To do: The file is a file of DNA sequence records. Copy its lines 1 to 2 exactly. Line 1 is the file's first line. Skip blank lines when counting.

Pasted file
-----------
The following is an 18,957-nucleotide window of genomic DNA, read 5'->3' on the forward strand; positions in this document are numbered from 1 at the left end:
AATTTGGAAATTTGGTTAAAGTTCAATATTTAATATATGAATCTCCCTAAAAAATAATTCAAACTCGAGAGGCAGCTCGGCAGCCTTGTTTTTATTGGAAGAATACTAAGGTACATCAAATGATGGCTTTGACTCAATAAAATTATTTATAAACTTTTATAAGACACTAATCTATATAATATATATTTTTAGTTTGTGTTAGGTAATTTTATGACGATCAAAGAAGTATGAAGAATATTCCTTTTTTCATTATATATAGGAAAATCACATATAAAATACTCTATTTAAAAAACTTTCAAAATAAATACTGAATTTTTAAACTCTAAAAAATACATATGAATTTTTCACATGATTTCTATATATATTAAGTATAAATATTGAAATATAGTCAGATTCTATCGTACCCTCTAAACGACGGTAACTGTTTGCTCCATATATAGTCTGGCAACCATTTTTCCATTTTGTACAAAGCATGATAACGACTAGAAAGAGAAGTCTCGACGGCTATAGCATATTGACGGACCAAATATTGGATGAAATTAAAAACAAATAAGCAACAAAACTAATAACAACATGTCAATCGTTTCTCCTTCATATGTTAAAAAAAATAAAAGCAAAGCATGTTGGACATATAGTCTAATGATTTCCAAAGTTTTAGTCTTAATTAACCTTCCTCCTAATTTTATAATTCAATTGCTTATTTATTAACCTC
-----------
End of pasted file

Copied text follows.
The following is an 18,957-nucleotide window of genomic DNA, read 5'->3' on the forward strand; positions in this document are numbered from 1 at the left end:
AATTTGGAAATTTGGTTAAAGTTCAATATTTAATATATGAATCTCCCTAAAAAATAATTCAAACTCGAGAGGCAGCTCGGCAGCCTTGTTTTTATTGGAAGAATACTAAGGTACATCAAATGATGGCTTTGACTCAATAAAATTATTTATAAACTTTTATAAGACACTAATCTATATAATATATATTTTTAGTTTGTGTTAGGTAATTTTATGACGATCAAAGAAGTATGAAGAATATTCCTTTTTTCATTATATATAGGAAAATCACATATAAAATACTCTATTTAAAAAACTTTCAAAATAAATACTGAATTTTTAAACTCTAAAAAATACATATGAATTTTTCACATGATTTCTATATATATTAAGTATAAATATTGAAATATAGTCAGATTCTATCGTACCCTCTAAACGACGGTAACTGTTTGCTCCATATATAGTCTGGCAACCATTTTTCCATTTTGTACAAAGCATGATAACGACTAGAAAGAGAAGTCTCGACGGCTATAGCATATTGACGGACCAAATATTGGATGAAATTAAAAACAAATAAGCAACAAAACTAATAACAACATGTCAATCGTTTCTCCTTCATATGTTAAAAAAAATAAAAGCAAAGCATGTTGGACATATAGTCTAATGATTTCCAAAGTTTTAGTCTTAATTAACCTTCCTCCTAATTTTATAATTCAATTGCTTATTTATTAACCTC